In short: of course designing for performance is absolutely essential; but runtime is so crazy a variable that we can reasonably blame too-early optimisation for a no negligible chunk of lousy UX and unmaintainable code.
So our latest Guide to Performance and Monitoring covers both the static and dynamic, the verifiable and the unknowable sides of building and maintaining performant applications.
As Tony Hoare notoriously observed, "Premature optimisation is the root of all evil" that is, the benefits of absolutely maximal optimisation are usually much lower than the increased cost of maintenance and debugging that results from the brittleness caused by that optimisation. On the other hand, the natural tendency of OOP to prioritise form over performance can generate a codebase that is highly readable but partitioned such that performance-oriented refactoring may prove extremely difficult.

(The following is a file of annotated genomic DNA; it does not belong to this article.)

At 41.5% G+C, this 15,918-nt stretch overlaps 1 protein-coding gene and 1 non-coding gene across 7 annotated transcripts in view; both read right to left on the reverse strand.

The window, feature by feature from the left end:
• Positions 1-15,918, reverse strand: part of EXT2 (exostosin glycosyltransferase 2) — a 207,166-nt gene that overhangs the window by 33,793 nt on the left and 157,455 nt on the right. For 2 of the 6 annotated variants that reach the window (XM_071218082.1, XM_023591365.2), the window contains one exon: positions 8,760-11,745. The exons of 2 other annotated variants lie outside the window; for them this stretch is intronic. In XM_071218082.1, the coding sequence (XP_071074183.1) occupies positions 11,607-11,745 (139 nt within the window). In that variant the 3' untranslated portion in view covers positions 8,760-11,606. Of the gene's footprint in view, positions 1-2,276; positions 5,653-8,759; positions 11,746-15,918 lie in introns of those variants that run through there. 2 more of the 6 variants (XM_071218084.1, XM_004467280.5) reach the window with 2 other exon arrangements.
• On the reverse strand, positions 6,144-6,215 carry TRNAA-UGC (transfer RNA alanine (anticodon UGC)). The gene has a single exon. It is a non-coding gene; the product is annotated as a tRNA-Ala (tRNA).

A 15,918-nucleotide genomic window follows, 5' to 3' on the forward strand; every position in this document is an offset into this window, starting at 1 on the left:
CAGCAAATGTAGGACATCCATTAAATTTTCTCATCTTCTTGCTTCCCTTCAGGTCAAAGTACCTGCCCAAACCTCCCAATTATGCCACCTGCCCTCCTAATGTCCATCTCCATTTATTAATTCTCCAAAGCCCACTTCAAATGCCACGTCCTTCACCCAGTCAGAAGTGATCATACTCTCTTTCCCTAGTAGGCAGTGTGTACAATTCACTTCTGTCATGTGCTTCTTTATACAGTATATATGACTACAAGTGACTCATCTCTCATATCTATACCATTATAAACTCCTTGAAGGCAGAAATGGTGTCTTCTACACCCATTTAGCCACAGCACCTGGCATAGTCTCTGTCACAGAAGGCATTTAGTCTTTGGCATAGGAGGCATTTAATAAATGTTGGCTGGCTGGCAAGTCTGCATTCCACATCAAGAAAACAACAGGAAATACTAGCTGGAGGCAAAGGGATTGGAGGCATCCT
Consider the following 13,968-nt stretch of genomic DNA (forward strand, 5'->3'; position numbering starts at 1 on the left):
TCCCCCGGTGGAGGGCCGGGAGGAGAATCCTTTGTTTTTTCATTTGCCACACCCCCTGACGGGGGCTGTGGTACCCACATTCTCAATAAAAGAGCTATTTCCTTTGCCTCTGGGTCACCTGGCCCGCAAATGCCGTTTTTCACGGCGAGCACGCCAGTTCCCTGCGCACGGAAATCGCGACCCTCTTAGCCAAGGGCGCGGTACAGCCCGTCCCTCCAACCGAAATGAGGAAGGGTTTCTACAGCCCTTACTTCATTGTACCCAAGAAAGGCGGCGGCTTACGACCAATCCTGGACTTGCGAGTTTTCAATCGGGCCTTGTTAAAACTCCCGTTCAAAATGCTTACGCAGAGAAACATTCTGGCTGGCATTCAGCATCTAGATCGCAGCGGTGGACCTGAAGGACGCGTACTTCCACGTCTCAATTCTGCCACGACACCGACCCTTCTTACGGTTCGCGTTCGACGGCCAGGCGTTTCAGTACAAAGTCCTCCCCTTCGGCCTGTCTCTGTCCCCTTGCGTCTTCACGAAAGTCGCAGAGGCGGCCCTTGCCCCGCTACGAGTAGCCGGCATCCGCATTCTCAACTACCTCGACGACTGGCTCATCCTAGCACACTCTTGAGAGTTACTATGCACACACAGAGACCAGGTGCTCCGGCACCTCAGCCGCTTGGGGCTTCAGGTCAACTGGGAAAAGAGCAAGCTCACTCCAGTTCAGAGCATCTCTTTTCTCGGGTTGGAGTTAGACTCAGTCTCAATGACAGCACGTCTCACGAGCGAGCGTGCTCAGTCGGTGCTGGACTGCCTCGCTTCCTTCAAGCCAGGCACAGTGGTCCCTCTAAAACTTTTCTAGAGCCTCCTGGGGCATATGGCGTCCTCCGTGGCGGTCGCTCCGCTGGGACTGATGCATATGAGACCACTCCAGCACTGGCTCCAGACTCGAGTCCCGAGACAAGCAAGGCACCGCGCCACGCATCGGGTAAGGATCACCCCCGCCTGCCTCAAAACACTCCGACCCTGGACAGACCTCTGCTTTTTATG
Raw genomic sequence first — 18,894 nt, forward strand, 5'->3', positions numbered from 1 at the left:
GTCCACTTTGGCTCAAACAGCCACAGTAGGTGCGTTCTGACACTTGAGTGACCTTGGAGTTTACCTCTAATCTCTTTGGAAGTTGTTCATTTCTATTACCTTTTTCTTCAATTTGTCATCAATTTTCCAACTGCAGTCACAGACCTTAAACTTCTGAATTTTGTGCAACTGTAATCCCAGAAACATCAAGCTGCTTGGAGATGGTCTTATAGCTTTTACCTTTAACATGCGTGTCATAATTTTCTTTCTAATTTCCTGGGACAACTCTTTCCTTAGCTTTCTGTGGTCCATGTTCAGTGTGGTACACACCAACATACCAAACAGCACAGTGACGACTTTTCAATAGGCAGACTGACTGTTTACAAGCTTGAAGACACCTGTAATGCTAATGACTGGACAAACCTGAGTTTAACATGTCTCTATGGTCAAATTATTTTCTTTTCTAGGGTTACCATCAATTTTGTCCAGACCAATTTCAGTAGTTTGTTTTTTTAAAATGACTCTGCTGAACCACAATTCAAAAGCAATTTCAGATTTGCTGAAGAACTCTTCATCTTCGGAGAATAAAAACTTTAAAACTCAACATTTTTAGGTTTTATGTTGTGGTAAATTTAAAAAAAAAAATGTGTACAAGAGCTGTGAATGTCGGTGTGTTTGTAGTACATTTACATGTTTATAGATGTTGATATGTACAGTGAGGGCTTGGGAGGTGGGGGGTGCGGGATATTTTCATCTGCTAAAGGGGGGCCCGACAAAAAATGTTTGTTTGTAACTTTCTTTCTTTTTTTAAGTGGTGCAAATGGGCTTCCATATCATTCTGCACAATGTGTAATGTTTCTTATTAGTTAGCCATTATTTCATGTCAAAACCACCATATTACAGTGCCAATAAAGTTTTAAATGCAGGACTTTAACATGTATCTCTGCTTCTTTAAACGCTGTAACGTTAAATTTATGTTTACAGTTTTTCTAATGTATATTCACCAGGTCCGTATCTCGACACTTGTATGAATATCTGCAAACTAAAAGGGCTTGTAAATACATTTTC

To help you steer between the Scylla of overeager optimisation and the Charybdis of runtime-indifferent code structure, we've split this publication between ways to design performant systems and ways to monitor performance in the real world. To shed light on how developers are approaching application performance, and what performance problems they encounter (and where, and at what frequency), we present the following points in summary of the most important takeaways of our research.
Application code is most likely to cause performance problems frequently; database performance problems are most challenging to fix:
DATA: Frequent performance issues appear most commonly in application code (43 per cent of respondents) and in databases second most commonly (27 per cent). Challenging performance issues are most likely to appear in the database (51 per cent) and second in application code (47 per cent).